It seems that many artists are following this logic in their work as more and more artists create participatory work.  In Germany, there is an artist collective turned company called The Urban Screen.  Their concept is to take public buildings in an urban environment and make them come to life, both stopping people in their tracks and giving the people something new, living and beautiful to look at in an environment that is otherwise dreary.  One particular project from 2007 entitled PinWalll, took an old German commerce building and turned it into a giant game of pinball.  In this project, a historic building transforms into a community experience and an amazing event for social interaction.  The artists created a pinball game that fit the exact dimensions of the building, almost as if it grew fluorescent skin over night.  In front of the building sits a platform, the buttons for the left and right flippers are placed far enough apart so that two people must play at a time to make the game work. While people wait in line to play pinball, they are experiencing something that is quickly leaving our cognition; a collective physical experience that won’t soon be forgotten.  ( http://www.youtube.com/watch?v=BskO-0x6N_A)



Now, in this paper I’m not suggesting that the future of human kind become something out of a science fiction movie where people are reduced to floating brains in jars or maybe one where we all become our computers and we have to plug ourselves in at night.  Something a little closer to the future might be the Disney movie WALL-E.   WALL-E is the last “living” thing left on earth.  He is a Waste Allocation Load Lifter - Earth class who has somehow developed a human like personality and even a soul (it’s Disney).  He has single handedly remade the skyscrapers of New York out of compacted garbage.  Throughout the movie, WALL-E holds the left behind garbage as treasures signifying a hope to rebuild, to start over.  On one of WALL-E’s daily excursions, he finds a plant growing from an old boot, this triggers a whole series of events which leads him to a space ship.  Stay with me.  It is at this part of the story where we discover that the human race, or what I assume to be only the wealthy people, left earth 700 years ago because it become too polluted to sustain life and jumped on this Carnival Cruise Ship looking space craft.  On the ship,  people are treated like veal.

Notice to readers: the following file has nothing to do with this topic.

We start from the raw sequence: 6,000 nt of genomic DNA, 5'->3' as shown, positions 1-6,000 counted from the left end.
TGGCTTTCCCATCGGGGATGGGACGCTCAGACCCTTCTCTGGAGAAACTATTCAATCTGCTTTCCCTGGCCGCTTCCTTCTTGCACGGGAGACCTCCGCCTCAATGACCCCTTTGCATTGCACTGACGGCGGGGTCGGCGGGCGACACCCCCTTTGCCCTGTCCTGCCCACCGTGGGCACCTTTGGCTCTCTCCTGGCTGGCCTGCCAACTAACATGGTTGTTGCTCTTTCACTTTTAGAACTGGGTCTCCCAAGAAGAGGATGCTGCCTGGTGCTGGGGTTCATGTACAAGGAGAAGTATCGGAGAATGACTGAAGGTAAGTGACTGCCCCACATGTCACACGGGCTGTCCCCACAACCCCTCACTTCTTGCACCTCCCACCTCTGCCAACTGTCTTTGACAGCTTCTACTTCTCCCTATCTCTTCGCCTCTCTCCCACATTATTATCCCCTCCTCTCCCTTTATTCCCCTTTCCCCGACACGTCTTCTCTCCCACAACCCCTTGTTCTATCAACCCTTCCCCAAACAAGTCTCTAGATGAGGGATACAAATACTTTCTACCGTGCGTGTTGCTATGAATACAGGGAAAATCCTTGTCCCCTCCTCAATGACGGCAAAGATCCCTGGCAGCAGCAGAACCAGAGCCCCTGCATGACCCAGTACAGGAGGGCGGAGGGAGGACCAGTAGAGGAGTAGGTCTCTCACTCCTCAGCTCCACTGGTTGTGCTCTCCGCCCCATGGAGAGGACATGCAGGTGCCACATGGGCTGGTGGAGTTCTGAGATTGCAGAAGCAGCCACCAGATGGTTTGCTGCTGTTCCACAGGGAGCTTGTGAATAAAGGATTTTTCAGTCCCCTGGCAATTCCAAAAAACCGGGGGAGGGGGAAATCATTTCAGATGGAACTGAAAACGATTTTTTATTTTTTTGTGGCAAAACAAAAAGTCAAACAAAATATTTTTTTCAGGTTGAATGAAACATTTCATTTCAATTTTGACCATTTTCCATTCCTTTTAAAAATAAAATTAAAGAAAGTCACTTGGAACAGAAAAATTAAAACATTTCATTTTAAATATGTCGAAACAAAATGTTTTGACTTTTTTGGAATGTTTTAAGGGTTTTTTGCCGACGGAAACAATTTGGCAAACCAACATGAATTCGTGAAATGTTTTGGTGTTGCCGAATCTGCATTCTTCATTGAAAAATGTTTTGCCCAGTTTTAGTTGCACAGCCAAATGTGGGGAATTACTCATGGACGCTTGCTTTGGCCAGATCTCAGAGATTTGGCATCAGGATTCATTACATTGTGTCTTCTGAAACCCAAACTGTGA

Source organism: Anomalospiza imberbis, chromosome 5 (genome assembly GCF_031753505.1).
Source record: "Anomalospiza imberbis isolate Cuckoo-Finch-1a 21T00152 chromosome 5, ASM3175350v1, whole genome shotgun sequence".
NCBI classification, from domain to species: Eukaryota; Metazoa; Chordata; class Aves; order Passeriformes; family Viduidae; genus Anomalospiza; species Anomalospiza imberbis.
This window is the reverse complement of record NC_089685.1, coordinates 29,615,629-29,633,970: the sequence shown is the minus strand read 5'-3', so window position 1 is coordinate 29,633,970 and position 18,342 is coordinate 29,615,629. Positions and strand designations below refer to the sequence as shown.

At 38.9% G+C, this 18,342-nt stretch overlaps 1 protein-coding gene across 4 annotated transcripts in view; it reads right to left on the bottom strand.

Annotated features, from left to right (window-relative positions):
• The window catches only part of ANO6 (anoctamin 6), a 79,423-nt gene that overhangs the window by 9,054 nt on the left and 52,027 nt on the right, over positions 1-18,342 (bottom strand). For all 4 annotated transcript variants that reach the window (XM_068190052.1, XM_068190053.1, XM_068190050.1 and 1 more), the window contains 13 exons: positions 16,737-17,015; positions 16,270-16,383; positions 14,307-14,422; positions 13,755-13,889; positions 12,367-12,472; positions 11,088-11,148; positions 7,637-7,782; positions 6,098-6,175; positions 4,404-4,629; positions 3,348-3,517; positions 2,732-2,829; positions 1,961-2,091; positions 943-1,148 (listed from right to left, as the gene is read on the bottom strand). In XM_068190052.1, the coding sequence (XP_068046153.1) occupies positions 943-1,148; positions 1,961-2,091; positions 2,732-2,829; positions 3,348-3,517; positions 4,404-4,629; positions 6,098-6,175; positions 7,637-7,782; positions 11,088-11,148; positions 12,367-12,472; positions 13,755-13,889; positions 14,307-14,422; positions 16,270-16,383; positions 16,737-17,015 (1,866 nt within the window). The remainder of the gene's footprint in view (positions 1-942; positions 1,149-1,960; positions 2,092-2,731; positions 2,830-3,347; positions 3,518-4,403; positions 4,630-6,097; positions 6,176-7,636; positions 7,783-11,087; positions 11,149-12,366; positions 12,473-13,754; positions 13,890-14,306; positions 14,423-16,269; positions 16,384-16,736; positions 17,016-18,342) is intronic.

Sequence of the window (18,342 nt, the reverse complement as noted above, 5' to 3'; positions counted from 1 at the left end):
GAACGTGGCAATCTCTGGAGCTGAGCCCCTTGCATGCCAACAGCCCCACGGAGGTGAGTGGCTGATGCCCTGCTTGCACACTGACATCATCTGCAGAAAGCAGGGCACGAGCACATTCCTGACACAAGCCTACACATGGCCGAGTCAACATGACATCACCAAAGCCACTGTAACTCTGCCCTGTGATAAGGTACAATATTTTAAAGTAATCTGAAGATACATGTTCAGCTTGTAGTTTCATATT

The robots on the ship have become so efficient that there has been no need for people to leave their self-motorized recliners.  Because of this, everyone has evolved into these gelatinous masses without the ability to stand or make simple movements.  Their entertainment and communication comes from a screen directly in front of their faces.  No one speaks directly to each other, no one is aware of their physical presence and they are all single.  No one has children anymore and they’ve all forgotten what Earth is and why they are there in the first place. Can’t you see people turning into that in the future?  Haven’t you ever seen people in a public setting staring intently at their phones?  According to recent statistics, 21% of fatal car crashes are due to texting and 50% of all drivers between 18 and 24 are texting while driving.  While WALL-E is an exaggeration of the future, there is no denying that we do live in a world where the mind and the body are in separate places most of the time; and in this world without physicality intimate relationships can not truly form.